Ty Hardin got his start when he dressed as a cowboy for a costume party. A scout from Paramount spotted him and Ty – after hiring Henry Willson as his agent – was put under contract. Ty auditioned for the Ricky Nelson role in Rio Bravo and while he was unsuccessful, John Wayne hooked him up with Howard Hawks who helped move Hardin’s contract to Warners.
Big Clint Walker was the star of Cheyenne. He and Warner Brothers had a beef in 1958 and Walker walked away from his show. Hardin got his big break when Warners plugged him in as replacement Bronco Layne. Cheyenne carried on to the end of the season with Ty until Walker and Warners mended fences resulting in Clint’s return to the show. But Hardin as Layne had proved popular enough to warrant a show of his own.
Ty Hardin’s American television western was titled Bronco and ran from 1958 until 1962. Bronco was a former Confederate officer who wandered the Old West. Hardin worked on the show with a typical but stellar roster of guest stars including Ahna Capri, Pernell Roberts and Jack Nicholson. He matured under the watchful eye of Bronco directors like Lew Landers, Robert Altman, Richard C. Sarafian and Marc Lawrence.
When Bronco went off the air in the spring of ’62, Hardin went right back to films like PT 109 and Palm Springs Weekend. Then, he got the call. Italian filmmakers were out to redefine the western film but, in order to attract audiences, they wanted recognizable American actors to star. When Sergio Leone was casting his next film, he offered to lead to many Americans including Ty Hardin, who turned it down. Leone would find his lead for Per un pugno di dollari (A Fistful of Dollars) in Clint Eastwood, the iconic emblem of American Actors Abroad.
L’uomo della valle maledetta (Man of the Cursed Valley, 1964) was Ty Hardin’s intro to European filmmaking and its release date places him right on the ground floor of Americans working in international films. It was released in Italy on May 22, 1964 while Clint’s Per un pugno di dollari hit theatres in September. You could say then that Ty was first out of the gate and in this Eastwood and Leone were able to gauge audience reaction to an Italian film starring an American TV star. Cursed Valley was shot where so many “spaghetti westerns” were filmed, in hauntingly beautiful Andalucía, Spain.
Today we concern ourselves with a Eurospy film. Eurospy films are spy films from Europe “that either sincerely imitated or else parodied the British James Bond spy series feature films”. For me, they have a wonderful atmosphere and their exotic settings are a feast for the eyes.
What we are featuring on this episode of Once Upon a Time is the 1967 Eurospy film Bersaglio mobile, aka Death on the Run, aka Moving Target. It was directed by Italian filmmaker Sergio Corbucci who was known as “the other Sergio”. Perhaps no other Italian of this time – including Leone – contributed more notable titles to ExPat Cinema – that brand of international film that often starred Americans and utterly fascinated North American cinephiles like myself – than Corbucci. Early on, he made sword-and-sandal films (Goliath and the Vampires), horror films (Castle of Blood with Barbara Steele), westerns like the early spaghetti Minnesota Clay with Cameron Mitchell and Navajo Joe starring Burt Reynolds and at least one iconic film, the original Django (1966) with my man, Franco Nero.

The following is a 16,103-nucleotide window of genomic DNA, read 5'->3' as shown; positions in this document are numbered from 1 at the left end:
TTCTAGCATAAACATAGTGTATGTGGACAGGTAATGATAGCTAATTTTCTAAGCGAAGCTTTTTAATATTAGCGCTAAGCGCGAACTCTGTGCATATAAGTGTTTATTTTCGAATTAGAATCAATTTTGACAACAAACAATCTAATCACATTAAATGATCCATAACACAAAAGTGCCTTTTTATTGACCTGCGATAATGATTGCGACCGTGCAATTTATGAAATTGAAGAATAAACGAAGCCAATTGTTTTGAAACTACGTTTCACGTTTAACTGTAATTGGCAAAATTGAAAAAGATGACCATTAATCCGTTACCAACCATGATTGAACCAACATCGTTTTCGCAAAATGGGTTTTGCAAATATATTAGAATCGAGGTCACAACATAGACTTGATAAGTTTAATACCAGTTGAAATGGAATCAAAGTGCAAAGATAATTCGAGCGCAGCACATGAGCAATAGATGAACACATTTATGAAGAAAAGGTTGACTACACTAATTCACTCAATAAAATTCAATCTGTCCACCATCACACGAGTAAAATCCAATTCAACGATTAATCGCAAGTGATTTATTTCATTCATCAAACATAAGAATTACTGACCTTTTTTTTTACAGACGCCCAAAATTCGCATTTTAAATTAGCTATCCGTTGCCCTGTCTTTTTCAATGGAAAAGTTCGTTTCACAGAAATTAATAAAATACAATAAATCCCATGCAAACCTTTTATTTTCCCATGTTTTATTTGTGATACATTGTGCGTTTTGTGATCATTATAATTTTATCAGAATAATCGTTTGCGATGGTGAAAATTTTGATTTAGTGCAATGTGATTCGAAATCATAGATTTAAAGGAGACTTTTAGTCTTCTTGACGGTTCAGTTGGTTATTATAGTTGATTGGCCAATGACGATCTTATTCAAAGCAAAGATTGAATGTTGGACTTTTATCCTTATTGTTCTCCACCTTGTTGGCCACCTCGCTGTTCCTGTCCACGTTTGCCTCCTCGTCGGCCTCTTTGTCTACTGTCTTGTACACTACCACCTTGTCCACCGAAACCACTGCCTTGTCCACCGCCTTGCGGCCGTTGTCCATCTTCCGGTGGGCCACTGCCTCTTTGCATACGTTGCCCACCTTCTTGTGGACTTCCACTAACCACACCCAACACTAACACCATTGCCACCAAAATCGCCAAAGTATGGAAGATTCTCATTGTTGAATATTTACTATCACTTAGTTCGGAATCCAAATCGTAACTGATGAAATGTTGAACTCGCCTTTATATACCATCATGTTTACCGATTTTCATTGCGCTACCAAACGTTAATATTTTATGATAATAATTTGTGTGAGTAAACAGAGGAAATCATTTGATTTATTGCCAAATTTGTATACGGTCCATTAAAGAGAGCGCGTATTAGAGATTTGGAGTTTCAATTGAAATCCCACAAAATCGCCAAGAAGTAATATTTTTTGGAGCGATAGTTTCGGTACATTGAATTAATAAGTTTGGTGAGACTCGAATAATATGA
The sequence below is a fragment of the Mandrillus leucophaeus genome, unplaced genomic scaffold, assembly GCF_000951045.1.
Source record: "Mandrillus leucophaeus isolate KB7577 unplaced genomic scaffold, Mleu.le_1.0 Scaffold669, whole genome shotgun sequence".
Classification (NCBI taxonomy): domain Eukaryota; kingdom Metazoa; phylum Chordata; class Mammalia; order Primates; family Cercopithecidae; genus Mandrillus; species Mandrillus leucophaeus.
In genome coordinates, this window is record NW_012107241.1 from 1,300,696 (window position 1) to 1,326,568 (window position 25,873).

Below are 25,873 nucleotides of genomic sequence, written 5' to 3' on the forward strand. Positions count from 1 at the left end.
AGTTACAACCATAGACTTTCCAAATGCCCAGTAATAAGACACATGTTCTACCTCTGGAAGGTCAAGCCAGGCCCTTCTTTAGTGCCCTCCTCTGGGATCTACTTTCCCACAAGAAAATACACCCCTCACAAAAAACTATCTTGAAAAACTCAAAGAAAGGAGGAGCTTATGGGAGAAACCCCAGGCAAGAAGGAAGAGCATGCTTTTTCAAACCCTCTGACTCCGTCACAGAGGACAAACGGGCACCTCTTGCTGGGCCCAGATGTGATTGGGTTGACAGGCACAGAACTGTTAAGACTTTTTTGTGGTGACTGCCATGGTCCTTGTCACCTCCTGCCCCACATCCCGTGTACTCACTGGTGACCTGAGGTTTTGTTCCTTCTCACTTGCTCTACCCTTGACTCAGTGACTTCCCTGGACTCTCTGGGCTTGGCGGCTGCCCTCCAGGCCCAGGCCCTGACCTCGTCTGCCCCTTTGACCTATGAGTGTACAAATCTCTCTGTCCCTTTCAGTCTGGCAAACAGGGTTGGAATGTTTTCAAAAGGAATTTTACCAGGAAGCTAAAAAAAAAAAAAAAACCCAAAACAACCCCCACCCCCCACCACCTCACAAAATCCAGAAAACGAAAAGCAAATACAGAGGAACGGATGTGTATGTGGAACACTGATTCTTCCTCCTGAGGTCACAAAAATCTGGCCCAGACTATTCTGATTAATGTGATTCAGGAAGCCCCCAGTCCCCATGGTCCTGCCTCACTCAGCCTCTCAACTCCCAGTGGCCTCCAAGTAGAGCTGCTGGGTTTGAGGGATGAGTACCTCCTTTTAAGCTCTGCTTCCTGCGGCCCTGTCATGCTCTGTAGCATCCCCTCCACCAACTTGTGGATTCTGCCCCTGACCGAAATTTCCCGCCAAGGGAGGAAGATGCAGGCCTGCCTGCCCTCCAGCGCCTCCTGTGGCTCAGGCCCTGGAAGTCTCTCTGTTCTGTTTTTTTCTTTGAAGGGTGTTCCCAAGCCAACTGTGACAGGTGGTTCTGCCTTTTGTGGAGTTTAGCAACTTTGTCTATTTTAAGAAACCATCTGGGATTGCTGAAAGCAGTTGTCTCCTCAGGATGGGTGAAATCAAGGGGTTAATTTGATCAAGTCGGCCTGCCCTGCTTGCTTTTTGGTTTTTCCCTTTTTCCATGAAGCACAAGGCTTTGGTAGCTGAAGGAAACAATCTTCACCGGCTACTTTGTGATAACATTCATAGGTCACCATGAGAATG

In Death on the Run, Hardin plays Jason, an “international man of mystery” who has in his possession a micro film that is desired by criminal organizations and by the police. The film is shot in Greece and the exteriors are gorgeous and the interior locations are appropriately charming and rustic but sinister. Among the cast are Briton Michael Rennie of The Day the Earth Stood Still and Island in the Sun and Gordon Mitchell, another American who worked mostly in ExPat Cinema. Among the internationals of the cast are pretty Paola Pitagora and sexy Graziella Granata.
Corbucci knows what he’s about on this film and while not a whole heck of a lot happens what does happen happens at a brisk pace and the action never lags. The soundtrack is exciting and is just as urgent as the action. Those sharp-eyed fans of Quentin Tarantino’s 9th film Once Upon a Time in Hollywood may recognize Death on the Run. QT uses clips from it to represent Rick Dalton’s Eurospy film, Operazione Dyn-O-Mite. See specifically the car jump over the bridge.
Many of the films we will look at in this series will be interesting and fun but maybe not the greatest. Death on the Run, however, is a good film. As of this writing, it is available here.
I had not known Hardin may have been in Rio Bravo instead of Nelson. That would have worked out fine…maybe better though it might have removed Nelson’s “kid” persona.
It would’ve been a totally different dynamic, for sure. Ty seems twice the size of Rick for one thing. The role would’ve been more substantial in a couple ways.